How to Cut College Admissions Application Fees

Brian O'ConnellBy Brian O'ConnellBy Savingforcollege.com

College application fees are on the rise, and that’s not good news to students and families who may be applying to multiple colleges.

According to The American Freshman survey conducted by UCLA’s Higher Education Research Institute (HERI), half of American freshmen applied for admission to five or fewer colleges in 2017 (54%), a third to 6-9 colleges (31%) and 15% applied to 10 or more colleges.

While it’s understandable that families want to cover their tracks and apply to enough colleges to ensure that the student is admitted to at least one affordable college, that means parents are paying higher and higher college application fees in the process.

The data backs that sentiment up.


College Application Fee Statistics

Based on data from the 2017 Integrated Postsecondary Education Data System (IPEDS), college-bound students spent more than $504 million on application fees to 4-year colleges in the 2017 school year. That’s more than half a billion dollars in college application fees.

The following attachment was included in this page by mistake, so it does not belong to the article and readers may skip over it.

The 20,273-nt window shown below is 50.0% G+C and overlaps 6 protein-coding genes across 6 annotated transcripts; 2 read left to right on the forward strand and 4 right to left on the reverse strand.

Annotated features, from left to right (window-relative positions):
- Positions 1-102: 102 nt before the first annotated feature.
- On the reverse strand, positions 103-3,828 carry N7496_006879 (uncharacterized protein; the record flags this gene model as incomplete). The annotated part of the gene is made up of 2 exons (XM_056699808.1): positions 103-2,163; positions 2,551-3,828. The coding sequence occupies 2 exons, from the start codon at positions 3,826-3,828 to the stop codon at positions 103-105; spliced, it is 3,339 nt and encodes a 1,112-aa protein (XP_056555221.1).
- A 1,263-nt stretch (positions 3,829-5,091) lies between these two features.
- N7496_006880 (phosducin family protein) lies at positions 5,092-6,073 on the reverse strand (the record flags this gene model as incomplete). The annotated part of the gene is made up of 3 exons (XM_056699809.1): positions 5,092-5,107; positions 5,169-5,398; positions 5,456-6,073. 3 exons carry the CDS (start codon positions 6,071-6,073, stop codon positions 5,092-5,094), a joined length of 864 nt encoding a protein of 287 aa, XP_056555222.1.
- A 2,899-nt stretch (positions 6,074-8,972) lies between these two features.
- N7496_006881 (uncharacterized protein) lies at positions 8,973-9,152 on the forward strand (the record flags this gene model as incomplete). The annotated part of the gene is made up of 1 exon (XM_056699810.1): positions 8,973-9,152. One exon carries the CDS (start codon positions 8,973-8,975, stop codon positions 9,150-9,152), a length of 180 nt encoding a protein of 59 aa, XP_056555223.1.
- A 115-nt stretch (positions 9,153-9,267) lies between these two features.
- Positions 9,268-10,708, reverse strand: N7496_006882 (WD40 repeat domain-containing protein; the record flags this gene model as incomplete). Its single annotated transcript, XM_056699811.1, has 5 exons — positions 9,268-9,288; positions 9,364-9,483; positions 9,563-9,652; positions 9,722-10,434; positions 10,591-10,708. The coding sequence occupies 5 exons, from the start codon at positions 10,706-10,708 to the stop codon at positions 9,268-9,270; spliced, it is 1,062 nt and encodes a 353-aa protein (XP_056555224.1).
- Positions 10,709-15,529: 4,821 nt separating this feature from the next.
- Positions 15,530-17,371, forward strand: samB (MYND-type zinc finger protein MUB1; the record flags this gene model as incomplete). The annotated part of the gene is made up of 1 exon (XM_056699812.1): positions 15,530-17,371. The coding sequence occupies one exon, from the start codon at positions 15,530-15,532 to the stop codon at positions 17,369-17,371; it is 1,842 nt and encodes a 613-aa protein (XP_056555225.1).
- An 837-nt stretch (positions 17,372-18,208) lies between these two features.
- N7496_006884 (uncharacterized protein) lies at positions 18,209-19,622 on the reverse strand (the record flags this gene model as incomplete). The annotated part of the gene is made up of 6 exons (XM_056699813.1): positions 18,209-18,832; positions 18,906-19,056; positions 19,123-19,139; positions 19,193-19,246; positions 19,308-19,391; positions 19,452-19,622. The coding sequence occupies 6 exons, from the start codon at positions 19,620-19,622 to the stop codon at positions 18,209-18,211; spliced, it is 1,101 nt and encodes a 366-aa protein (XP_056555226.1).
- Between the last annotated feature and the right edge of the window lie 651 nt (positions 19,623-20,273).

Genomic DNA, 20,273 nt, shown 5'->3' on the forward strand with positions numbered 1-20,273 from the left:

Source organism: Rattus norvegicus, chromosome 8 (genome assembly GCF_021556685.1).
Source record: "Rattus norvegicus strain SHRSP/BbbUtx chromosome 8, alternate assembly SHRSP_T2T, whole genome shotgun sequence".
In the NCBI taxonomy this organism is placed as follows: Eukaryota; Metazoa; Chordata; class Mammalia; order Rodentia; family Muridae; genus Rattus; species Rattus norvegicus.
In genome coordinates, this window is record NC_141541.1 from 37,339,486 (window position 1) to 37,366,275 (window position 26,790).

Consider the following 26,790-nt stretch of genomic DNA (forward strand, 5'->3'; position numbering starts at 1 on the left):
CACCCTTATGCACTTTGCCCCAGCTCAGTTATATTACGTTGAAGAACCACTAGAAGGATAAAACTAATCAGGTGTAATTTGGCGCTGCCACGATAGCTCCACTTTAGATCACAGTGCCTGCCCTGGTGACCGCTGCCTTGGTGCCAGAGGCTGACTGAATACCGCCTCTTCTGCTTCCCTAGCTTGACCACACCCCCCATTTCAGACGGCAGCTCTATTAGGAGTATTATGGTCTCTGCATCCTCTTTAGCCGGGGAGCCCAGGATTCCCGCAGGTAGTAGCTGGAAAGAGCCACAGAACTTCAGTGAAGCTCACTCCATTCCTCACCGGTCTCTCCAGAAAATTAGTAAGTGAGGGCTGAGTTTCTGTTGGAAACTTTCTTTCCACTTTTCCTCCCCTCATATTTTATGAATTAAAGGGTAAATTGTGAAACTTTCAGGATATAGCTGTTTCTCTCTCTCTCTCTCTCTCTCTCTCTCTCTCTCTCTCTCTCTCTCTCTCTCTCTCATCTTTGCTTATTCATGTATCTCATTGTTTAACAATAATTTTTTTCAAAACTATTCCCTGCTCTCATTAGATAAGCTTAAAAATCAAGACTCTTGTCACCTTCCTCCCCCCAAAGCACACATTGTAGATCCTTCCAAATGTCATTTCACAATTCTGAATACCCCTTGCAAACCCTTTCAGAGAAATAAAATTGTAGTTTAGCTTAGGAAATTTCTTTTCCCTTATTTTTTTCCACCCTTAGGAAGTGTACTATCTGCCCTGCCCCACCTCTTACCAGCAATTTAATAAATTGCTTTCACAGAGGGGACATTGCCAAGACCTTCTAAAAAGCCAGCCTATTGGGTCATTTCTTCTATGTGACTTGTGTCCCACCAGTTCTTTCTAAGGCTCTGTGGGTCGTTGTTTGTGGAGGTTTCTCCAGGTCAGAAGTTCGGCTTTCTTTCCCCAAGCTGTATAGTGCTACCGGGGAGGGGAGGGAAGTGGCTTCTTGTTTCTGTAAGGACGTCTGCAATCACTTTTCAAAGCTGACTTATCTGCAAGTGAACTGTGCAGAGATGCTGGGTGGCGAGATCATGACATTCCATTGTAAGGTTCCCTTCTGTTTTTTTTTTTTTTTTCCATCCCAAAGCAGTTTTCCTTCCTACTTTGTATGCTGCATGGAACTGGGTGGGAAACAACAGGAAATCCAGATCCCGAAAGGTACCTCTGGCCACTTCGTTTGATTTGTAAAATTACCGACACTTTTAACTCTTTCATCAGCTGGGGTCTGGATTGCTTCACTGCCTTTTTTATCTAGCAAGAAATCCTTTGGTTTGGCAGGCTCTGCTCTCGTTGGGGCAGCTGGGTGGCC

Additionally, IPEDS data recorded 10,621,392 applications for admission to 4-year colleges and a weighted average application fee of $47.50 in 2017.

Colleges that charge over $50 per application are more common than one might think.

A total of 604 U.S. colleges and universities charge $50 or more to apply for college admission. Of these 4-year colleges, 51% are private non-profit colleges, 43% are public colleges and 7% are private for-profit colleges.